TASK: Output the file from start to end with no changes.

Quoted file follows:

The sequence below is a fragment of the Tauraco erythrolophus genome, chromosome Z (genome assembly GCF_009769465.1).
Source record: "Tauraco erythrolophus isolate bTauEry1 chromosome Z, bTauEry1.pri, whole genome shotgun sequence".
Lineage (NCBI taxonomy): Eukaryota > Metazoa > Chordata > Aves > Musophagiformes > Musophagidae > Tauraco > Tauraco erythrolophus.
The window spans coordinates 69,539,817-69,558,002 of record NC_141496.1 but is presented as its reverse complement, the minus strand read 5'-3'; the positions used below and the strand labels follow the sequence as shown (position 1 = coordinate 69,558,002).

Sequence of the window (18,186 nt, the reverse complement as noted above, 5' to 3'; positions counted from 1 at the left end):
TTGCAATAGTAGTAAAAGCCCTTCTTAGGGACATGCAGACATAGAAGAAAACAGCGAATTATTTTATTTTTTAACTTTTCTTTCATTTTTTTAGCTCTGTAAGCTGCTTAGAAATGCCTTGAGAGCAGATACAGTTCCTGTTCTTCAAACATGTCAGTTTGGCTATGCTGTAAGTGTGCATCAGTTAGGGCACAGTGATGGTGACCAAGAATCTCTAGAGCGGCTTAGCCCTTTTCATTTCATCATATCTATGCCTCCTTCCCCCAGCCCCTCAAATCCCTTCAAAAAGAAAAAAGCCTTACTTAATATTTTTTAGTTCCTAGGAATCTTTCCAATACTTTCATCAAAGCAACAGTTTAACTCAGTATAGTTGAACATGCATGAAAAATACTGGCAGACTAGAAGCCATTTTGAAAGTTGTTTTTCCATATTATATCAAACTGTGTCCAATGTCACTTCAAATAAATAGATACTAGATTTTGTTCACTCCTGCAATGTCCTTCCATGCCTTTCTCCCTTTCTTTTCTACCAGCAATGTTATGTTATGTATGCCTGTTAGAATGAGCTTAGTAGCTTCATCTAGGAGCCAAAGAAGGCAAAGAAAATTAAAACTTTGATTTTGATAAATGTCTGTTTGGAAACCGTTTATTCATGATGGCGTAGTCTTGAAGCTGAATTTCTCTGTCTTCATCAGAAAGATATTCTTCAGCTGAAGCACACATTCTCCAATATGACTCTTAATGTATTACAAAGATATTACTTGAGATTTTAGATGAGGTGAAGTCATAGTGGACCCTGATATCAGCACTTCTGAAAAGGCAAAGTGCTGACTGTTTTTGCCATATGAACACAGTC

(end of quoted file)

The sequence below is a fragment of the Tauraco erythrolophus genome, chromosome Z (genome assembly GCF_009769465.1).
Source record: "Tauraco erythrolophus isolate bTauEry1 chromosome Z, bTauEry1.pri, whole genome shotgun sequence".
Lineage (NCBI taxonomy): Eukaryota > Metazoa > Chordata > Aves > Musophagiformes > Musophagidae > Tauraco > Tauraco erythrolophus.
The window spans coordinates 69,539,817-69,558,002 of record NC_141496.1 but is presented as its reverse complement, the minus strand read 5'-3'; the positions used below and the strand labels follow the sequence as shown (position 1 = coordinate 69,558,002).

Sequence of the window (18,186 nt, the reverse complement as noted above, 5' to 3'; positions counted from 1 at the left end):
TTGCAATAGTAGTAAAAGCCCTTCTTAGGGACATGCAGACATAGAAGAAAACAGCGAATTATTTTATTTTTTAACTTTTCTTTCATTTTTTTAGCTCTGTAAGCTGCTTAGAAATGCCTTGAGAGCAGATACAGTTCCTGTTCTTCAAACATGTCAGTTTGGCTATGCTGTAAGTGTGCATCAGTTAGGGCACAGTGATGGTGACCAAGAATCTCTAGAGCGGCTTAGCCCTTTTCATTTCATCATATCTATGCCTCCTTCCCCCAGCCCCTCAAATCCCTTCAAAAAGAAAAAAGCCTTACTTAATATTTTTTAGTTCCTAGGAATCTTTCCAATACTTTCATCAAAGCAACAGTTTAACTCAGTATAGTTGAACATGCATGAAAAATACTGGCAGACTAGAAGCCATTTTGAAAGTTGTTTTTCCATATTATATCAAACTGTGTCCAATGTCACTTCAAATAAATAGATACTAGATTTTGTTCACTCCTGCAATGTCCTTCCATGCCTTTCTCCCTTTCTTTTCTACCAGCAATGTTATGTTATGTATGCCTGTTAGAATGAGCTTAGTAGCTTCATCTAGGAGCCAAAGAAGGCAAAGAAAATTAAAACTTTGATTTTGATAAATGTCTGTTTGGAAACCGTTTATTCATGATGGCGTAGTCTTGAAGCTGAATTTCTCTGTCTTCATCAGAAAGATATTCTTCAGCTGAAGCACACATTCTCCAATATGACTCTTAATGTATTACAAAGATATTACTTGAGATTTTAGATGAGGTGAAGTCATAGTGGACCCTGATATCAGCACTTCTGAAAAGGCAAAGTGCTGACTGTTTTTGCCATATGAACACAGTC